5. I would include Virgil Finlay’s cover for Herbert Gold’s ‘Galaxy Magazine’ featuring Alfred Bester’s “The Stars My Destination.” Finlay’s interior illustrations were detailed pen-and-ink drawings accomplished with stippling, cross-hatching, and scratchboard techniques, very labor-intensive and time-consuming old-school style work. His covers, however, were mostly done in Oil. The photo-realism he used to paint Gully Foyle, the pre-cyberpunk anti-hero of Bester’s pyrotechic novel, defines the protaganist in my mind to this day.

  6. This is the second Printing of “The Stars My Destination” in Signet Paperback. I’ve read this novel over 9 times, and once owned this edition. Alfred Bester was an erudite writer in a world of hacks. This book is often credited as the first CyberPunk novel. Signet #S1389: The Stars My Destination by Alfred Bester, 1957. Cover art by Richard Powers.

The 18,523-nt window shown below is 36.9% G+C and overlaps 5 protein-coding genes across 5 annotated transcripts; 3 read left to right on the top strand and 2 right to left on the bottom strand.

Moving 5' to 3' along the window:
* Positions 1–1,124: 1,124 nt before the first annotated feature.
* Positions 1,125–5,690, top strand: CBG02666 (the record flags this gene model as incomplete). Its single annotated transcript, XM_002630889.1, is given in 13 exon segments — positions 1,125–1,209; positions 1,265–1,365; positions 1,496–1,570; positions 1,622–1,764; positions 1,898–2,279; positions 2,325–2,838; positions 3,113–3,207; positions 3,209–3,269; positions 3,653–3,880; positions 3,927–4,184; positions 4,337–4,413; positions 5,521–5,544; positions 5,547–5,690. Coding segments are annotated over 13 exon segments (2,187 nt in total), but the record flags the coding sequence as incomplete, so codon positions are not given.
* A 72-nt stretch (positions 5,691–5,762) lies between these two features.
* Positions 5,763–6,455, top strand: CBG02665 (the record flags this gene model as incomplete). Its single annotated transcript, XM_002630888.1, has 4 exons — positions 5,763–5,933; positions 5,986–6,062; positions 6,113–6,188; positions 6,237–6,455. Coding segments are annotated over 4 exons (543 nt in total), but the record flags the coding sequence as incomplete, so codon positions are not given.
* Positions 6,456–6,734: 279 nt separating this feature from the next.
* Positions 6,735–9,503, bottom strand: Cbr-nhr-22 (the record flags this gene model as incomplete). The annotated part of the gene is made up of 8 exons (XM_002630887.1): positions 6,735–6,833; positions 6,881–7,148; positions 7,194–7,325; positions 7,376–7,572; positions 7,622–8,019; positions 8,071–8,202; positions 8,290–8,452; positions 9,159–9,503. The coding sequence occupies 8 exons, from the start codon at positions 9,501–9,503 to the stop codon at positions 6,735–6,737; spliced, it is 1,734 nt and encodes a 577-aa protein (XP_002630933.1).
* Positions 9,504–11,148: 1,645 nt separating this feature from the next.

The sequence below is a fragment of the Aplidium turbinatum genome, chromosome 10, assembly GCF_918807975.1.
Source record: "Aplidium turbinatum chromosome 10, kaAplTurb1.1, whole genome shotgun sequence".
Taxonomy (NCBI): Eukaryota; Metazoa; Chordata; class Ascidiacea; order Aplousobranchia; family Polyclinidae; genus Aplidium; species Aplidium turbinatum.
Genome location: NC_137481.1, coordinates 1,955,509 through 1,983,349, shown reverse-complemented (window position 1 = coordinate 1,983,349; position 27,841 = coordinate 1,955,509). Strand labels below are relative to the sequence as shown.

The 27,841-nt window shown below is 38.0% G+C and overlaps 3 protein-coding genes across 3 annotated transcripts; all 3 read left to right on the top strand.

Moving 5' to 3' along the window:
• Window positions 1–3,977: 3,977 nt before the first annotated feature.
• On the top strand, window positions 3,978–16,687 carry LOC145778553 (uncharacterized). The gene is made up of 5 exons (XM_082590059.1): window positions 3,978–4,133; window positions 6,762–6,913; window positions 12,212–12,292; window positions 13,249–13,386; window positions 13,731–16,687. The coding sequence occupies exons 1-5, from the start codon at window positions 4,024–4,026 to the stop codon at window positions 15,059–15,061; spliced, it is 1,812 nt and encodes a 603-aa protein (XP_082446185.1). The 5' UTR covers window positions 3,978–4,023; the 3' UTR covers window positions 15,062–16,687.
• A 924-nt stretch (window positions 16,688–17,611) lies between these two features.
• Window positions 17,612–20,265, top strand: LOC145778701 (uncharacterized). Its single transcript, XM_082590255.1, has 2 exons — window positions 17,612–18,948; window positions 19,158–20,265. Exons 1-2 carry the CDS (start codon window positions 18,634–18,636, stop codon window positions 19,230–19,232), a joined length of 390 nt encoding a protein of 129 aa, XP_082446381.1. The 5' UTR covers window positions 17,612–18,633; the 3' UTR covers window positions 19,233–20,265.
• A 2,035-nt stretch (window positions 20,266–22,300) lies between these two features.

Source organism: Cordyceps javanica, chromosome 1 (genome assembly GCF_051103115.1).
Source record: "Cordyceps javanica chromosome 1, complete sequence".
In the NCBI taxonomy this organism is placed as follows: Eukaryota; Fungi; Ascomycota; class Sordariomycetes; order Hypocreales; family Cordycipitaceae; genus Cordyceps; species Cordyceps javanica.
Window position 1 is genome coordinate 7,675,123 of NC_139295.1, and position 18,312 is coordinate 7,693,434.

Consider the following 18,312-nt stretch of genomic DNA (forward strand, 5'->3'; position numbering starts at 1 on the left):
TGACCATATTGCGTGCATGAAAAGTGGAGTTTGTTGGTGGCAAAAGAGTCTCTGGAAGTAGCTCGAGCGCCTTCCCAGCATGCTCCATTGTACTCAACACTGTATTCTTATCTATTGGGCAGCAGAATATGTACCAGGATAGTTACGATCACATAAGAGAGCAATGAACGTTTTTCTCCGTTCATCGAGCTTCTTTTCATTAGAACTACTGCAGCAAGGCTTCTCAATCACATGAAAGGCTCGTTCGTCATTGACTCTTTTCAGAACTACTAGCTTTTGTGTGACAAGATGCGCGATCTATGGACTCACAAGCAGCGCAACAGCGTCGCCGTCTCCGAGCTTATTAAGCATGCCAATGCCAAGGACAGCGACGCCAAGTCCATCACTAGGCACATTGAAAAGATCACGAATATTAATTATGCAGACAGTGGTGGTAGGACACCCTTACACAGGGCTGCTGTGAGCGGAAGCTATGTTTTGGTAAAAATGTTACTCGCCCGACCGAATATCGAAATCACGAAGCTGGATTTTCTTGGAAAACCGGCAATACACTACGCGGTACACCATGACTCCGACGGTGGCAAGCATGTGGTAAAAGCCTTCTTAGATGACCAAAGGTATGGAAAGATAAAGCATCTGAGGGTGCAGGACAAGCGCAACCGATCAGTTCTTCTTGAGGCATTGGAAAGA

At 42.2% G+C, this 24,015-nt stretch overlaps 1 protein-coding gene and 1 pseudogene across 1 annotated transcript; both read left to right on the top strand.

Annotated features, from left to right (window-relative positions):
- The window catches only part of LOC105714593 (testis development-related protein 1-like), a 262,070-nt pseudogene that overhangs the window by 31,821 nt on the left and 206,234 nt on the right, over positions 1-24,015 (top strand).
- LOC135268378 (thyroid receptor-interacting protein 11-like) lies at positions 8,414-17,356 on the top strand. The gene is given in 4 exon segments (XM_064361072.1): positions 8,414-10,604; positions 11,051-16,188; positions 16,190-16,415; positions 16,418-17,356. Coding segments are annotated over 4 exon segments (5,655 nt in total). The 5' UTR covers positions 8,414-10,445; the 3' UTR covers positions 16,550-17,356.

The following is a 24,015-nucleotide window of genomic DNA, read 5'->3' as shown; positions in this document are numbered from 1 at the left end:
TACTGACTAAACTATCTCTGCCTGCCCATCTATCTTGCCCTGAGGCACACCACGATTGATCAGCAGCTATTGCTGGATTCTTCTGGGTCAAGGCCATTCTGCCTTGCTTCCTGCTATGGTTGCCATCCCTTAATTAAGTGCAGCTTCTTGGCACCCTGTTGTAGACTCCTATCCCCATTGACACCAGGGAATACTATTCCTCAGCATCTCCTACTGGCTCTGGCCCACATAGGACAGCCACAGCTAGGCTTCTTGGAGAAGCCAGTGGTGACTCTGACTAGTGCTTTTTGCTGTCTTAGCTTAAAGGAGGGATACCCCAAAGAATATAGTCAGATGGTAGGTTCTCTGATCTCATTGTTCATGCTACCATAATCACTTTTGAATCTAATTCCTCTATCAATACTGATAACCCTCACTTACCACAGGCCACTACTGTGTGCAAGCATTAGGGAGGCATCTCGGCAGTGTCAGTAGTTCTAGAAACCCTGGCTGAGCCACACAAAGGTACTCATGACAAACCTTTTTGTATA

• Yes, I have read the novel — although, I would rather read the wealth of other great novels from that era than reread it 😉

      As for the cyberpunk claims, I find them absolutely bogus. How can you have cyberpunk without the technological environment to spawn it? Yes, perhaps in some stylistic fashion it proved influential but you can’t have a (sub) genre without the historical environment that is able to give rise to it… You can’t have a Cold War paranoia novel without the Cold War…

  7. Loved #8. Popp, who would later be known for his romance covers, gives us a very feminist cover. The women show the range from panic to serious concentration as they study an upcoming apocalypse. I’m sure the story couldn’t live up to the promise of this piece of artwork.

    Also, the clothing isn’t the garish “futuristic” dress that many artists used to indulge in. Simple and practical, I can see women wearing this type of dress now.

    I also liked #5, Podwell’s cover reminded me of John Berkley’s art. Berkley was always a favorite of mine. Although not similar, check out this man/machine cover: